PLANNERS are reportedly strenuously opposed to moves to rezone large tracts of farmland for housing near the picture-postcard village of Adare, Co Limerick.
Local politicians want to rezone several hundred acres of agriculture land.
But the council insists only 80 acres at most are needed for proper and ordered housing development in the tourism village over the next 20 years.
At a private briefing, senior officials told councillors that demands for major rezoning of land in Adare could not be given due to the heritage nature of the village and the pressure it would put on local services. Click Here!
Solicitors who attended the meeting also told elected members they could be in a legal minefield if they go against the professional advice of planners.
A number of court judgments were brought to the attention of the councillors where rezoning decisions had been overturned by the courts and the Minister for the Environment.
Rezoning is now being considered as part of the revision of the Adare Development Plan, due to be completed this year.
Council planners say Adare’s present population of 1,100 should only be allowed grow to 1,600 in the period of the six-year plan and over the next 20 years, the population should not exceed 2,600.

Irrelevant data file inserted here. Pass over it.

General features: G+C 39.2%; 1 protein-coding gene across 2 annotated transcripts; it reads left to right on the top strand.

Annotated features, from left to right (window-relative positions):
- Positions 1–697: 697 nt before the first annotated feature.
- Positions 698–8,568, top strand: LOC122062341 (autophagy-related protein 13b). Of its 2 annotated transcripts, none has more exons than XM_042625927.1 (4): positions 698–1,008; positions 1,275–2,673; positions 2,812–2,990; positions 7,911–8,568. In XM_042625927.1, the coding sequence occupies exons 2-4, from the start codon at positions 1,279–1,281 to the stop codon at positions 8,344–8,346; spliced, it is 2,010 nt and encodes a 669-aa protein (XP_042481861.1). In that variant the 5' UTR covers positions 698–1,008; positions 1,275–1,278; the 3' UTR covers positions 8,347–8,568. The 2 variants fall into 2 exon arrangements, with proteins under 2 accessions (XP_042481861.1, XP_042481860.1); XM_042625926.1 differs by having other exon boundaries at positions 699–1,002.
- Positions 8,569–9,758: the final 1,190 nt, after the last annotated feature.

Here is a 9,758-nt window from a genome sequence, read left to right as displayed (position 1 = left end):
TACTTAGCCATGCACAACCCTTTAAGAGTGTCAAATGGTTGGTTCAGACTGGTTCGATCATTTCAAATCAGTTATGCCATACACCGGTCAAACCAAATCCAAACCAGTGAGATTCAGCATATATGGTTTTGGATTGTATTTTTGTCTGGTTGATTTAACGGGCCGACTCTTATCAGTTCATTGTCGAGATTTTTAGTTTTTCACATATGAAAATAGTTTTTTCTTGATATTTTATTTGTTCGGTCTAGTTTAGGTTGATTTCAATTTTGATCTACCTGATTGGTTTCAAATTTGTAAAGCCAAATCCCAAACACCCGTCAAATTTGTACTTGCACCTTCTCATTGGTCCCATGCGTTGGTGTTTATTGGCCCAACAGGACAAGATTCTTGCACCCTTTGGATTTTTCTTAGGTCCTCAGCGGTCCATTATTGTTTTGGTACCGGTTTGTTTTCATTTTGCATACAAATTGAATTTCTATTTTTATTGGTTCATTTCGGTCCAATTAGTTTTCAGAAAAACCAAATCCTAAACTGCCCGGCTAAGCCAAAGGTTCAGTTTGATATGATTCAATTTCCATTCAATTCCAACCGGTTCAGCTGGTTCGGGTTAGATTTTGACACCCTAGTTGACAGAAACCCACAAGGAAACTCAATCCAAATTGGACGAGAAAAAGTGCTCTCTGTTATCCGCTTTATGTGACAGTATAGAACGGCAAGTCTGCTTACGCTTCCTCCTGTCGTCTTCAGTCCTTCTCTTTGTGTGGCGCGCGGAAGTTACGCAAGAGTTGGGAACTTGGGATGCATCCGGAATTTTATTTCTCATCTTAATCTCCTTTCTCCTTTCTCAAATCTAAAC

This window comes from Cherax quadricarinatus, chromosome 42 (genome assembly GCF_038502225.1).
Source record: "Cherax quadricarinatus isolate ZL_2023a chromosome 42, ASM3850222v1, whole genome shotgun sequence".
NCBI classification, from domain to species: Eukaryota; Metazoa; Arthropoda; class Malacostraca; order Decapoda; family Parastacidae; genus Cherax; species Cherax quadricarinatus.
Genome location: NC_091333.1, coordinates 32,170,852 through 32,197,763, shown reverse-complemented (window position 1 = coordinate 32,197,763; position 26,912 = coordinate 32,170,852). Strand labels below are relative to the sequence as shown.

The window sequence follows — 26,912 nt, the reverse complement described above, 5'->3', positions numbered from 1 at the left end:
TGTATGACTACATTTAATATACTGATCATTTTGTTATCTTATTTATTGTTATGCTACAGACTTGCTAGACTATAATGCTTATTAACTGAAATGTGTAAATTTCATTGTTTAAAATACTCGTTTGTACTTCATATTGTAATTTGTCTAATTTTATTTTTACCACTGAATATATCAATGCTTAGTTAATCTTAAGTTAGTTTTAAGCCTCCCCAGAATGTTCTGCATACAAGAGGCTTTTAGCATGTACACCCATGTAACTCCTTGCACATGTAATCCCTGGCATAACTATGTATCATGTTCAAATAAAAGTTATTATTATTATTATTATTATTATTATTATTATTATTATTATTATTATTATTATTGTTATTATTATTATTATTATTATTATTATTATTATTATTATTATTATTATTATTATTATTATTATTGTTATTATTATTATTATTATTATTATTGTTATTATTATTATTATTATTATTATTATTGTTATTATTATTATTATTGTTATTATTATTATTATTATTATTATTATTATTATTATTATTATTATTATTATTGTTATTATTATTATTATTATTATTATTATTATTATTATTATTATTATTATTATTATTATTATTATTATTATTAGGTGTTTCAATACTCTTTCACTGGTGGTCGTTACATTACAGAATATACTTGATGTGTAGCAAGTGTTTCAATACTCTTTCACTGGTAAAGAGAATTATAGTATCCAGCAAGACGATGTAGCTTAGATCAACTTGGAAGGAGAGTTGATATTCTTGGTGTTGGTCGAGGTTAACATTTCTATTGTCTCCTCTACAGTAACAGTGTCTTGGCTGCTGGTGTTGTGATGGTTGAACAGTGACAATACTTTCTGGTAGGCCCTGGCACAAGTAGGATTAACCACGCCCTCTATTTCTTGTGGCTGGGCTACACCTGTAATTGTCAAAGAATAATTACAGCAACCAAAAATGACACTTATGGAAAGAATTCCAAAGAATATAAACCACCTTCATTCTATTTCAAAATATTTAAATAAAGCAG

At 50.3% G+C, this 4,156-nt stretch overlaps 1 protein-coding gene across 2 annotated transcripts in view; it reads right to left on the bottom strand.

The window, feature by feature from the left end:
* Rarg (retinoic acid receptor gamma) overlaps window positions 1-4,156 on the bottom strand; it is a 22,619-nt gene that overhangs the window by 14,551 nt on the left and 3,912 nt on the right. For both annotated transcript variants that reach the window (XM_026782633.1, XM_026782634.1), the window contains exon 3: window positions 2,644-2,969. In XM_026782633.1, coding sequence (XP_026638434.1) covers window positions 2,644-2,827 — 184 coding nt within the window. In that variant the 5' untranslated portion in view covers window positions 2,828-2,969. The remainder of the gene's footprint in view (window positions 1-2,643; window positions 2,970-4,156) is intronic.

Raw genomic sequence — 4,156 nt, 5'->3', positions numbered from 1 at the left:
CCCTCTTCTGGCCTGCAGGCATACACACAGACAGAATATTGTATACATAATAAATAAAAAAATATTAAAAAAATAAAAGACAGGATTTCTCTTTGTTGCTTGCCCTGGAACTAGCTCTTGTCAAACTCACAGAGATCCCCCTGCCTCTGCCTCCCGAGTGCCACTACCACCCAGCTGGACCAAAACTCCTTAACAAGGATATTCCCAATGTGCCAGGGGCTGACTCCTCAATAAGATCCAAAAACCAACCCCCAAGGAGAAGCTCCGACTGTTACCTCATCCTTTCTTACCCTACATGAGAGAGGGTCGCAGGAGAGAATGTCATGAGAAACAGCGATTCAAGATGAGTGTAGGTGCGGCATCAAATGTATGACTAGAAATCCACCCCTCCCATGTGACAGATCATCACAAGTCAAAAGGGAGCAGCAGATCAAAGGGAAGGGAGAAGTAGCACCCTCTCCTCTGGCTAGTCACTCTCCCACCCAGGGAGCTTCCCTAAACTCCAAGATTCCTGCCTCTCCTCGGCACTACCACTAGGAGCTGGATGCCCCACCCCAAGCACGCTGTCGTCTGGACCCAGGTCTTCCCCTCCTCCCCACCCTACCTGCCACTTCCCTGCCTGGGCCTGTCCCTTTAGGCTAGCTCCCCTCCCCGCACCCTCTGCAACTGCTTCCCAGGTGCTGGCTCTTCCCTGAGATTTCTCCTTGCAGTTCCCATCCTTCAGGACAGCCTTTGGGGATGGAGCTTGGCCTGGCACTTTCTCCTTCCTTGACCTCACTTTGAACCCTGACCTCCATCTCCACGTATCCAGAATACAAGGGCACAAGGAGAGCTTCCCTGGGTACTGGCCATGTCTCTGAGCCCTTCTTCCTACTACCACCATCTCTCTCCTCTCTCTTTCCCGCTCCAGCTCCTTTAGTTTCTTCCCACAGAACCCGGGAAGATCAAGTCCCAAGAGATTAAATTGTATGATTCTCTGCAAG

Planners insisted 80 acres would provide enough space for the housing needs up to 2028 and the council already owns 20 acres.
Rezoning is the preserve of elected representatives, but if they go against the advise of planners, they must show good cause.
Local councillors, at a meeting on January 15, 2007, agreed to push for the rezoning of large areas of farmland on the outskirts of the village for residential use.
They got backing from developers who see Adare as the jewel in the mid-west crown for house sites.
Councillor John Clifford said: “The legal advisers were brought to yesterday’s meeting at our request to be clear in our mind on the way forward.”
A half-acre site in Adare zoned for housing fetched €1.3 million in 2006.
Limerick County Council members have an arrangement that when councillors in one electoral area want to rezone land, the councillors in the other electoral areas support them. The full council needs a 75% vote to carry a rezoning.
However, it has emerged that council management have taken legal advice, such is their concern at what would happen Adare if the rezoning happened.
A confidential report carried out for the council by urban design consultants, Nicholas de Jong Associates, identified 150 acres of potential development land near the village. This land could hold 1,800 houses, increasing the population from 1,300 to more than 7,000.
A senior council source said: “We need to retain the character of the village and to achieve that we feel the population should not increase above 2,600.”
The draft development plan for Adare will shortly go on display. The public can make submissions on all aspects of the plan including the rezoning of land.